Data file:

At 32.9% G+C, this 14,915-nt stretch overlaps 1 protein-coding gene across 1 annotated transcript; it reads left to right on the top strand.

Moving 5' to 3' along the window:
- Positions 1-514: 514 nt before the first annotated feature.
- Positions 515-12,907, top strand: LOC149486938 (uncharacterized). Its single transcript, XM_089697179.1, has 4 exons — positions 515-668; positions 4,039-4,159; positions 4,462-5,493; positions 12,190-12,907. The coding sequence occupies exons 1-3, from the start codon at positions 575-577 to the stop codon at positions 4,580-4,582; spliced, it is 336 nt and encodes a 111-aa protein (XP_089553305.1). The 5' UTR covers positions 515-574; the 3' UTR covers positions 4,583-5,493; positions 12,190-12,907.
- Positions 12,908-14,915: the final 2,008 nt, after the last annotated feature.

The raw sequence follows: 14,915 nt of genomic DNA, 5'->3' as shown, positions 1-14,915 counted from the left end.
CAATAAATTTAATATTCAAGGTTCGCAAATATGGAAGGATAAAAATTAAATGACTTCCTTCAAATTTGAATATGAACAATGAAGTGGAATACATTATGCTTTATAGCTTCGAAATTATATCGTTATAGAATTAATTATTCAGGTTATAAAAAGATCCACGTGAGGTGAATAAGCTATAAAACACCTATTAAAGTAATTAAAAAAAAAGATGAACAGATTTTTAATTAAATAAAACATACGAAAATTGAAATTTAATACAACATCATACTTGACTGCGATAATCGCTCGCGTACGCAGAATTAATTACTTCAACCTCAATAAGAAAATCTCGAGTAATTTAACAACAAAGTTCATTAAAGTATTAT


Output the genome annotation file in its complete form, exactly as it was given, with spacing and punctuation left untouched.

At 32.9% G+C, this 14,915-nt stretch overlaps 1 protein-coding gene across 1 annotated transcript; it reads left to right on the top strand.

Moving 5' to 3' along the window:
- Positions 1-514: 514 nt before the first annotated feature.
- Positions 515-12,907, top strand: LOC149486938 (uncharacterized). Its single transcript, XM_089697179.1, has 4 exons — positions 515-668; positions 4,039-4,159; positions 4,462-5,493; positions 12,190-12,907. The coding sequence occupies exons 1-3, from the start codon at positions 575-577 to the stop codon at positions 4,580-4,582; spliced, it is 336 nt and encodes a 111-aa protein (XP_089553305.1). The 5' UTR covers positions 515-574; the 3' UTR covers positions 4,583-5,493; positions 12,190-12,907.
- Positions 12,908-14,915: the final 2,008 nt, after the last annotated feature.

The raw sequence follows: 14,915 nt of genomic DNA, 5'->3' as shown, positions 1-14,915 counted from the left end.
CAATAAATTTAATATTCAAGGTTCGCAAATATGGAAGGATAAAAATTAAATGACTTCCTTCAAATTTGAATATGAACAATGAAGTGGAATACATTATGCTTTATAGCTTCGAAATTATATCGTTATAGAATTAATTATTCAGGTTATAAAAAGATCCACGTGAGGTGAATAAGCTATAAAACACCTATTAAAGTAATTAAAAAAAAAGATGAACAGATTTTTAATTAAATAAAACATACGAAAATTGAAATTTAATACAACATCATACTTGACTGCGATAATCGCTCGCGTACGCAGAATTAATTACTTCAACCTCAATAAGAAAATCTCGAGTAATTTAACAACAAAGTTCATTAAAGTATTAT